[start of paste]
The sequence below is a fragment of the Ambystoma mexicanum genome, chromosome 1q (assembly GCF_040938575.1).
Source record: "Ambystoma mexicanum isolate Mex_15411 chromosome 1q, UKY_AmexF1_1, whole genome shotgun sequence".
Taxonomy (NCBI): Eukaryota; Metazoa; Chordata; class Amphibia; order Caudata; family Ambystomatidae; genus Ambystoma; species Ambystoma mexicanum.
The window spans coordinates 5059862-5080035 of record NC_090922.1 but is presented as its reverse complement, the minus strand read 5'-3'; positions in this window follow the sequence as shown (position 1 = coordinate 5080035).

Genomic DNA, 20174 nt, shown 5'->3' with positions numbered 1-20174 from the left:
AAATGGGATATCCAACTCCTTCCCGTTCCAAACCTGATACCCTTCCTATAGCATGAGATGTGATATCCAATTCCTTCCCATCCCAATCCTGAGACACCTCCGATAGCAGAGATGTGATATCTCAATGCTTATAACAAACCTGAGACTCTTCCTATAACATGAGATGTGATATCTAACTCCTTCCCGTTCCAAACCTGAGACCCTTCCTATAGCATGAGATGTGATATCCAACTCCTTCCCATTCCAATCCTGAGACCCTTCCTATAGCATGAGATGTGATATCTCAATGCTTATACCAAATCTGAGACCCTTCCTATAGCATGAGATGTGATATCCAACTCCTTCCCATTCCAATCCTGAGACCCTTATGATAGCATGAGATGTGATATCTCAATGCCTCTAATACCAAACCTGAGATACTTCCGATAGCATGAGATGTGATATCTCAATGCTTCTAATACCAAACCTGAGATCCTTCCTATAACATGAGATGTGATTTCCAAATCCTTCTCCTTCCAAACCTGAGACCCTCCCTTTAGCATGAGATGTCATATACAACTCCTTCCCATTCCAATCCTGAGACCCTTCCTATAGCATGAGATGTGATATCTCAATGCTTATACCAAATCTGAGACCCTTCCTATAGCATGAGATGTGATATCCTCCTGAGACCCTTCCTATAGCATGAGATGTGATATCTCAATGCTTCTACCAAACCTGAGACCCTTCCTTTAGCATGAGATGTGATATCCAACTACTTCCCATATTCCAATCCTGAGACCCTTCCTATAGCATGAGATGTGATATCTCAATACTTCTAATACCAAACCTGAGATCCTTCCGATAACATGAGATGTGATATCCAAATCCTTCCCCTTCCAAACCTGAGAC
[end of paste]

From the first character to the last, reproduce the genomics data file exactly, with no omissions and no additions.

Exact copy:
The sequence below is a fragment of the Ambystoma mexicanum genome, chromosome 1q (assembly GCF_040938575.1).
Source record: "Ambystoma mexicanum isolate Mex_15411 chromosome 1q, UKY_AmexF1_1, whole genome shotgun sequence".
Taxonomy (NCBI): Eukaryota; Metazoa; Chordata; class Amphibia; order Caudata; family Ambystomatidae; genus Ambystoma; species Ambystoma mexicanum.
The window spans coordinates 5059862-5080035 of record NC_090922.1 but is presented as its reverse complement, the minus strand read 5'-3'; positions in this window follow the sequence as shown (position 1 = coordinate 5080035).

Genomic DNA, 20174 nt, shown 5'->3' with positions numbered 1-20174 from the left:
AAATGGGATATCCAACTCCTTCCCGTTCCAAACCTGATACCCTTCCTATAGCATGAGATGTGATATCCAATTCCTTCCCATCCCAATCCTGAGACACCTCCGATAGCAGAGATGTGATATCTCAATGCTTATAACAAACCTGAGACTCTTCCTATAACATGAGATGTGATATCTAACTCCTTCCCGTTCCAAACCTGAGACCCTTCCTATAGCATGAGATGTGATATCCAACTCCTTCCCATTCCAATCCTGAGACCCTTCCTATAGCATGAGATGTGATATCTCAATGCTTATACCAAATCTGAGACCCTTCCTATAGCATGAGATGTGATATCCAACTCCTTCCCATTCCAATCCTGAGACCCTTATGATAGCATGAGATGTGATATCTCAATGCCTCTAATACCAAACCTGAGATACTTCCGATAGCATGAGATGTGATATCTCAATGCTTCTAATACCAAACCTGAGATCCTTCCTATAACATGAGATGTGATTTCCAAATCCTTCTCCTTCCAAACCTGAGACCCTCCCTTTAGCATGAGATGTCATATACAACTCCTTCCCATTCCAATCCTGAGACCCTTCCTATAGCATGAGATGTGATATCTCAATGCTTATACCAAATCTGAGACCCTTCCTATAGCATGAGATGTGATATCCTCCTGAGACCCTTCCTATAGCATGAGATGTGATATCTCAATGCTTCTACCAAACCTGAGACCCTTCCTTTAGCATGAGATGTGATATCCAACTACTTCCCATATTCCAATCCTGAGACCCTTCCTATAGCATGAGATGTGATATCTCAATACTTCTAATACCAAACCTGAGATCCTTCCGATAACATGAGATGTGATATCCAAATCCTTCCCCTTCCAAACCTGAGAC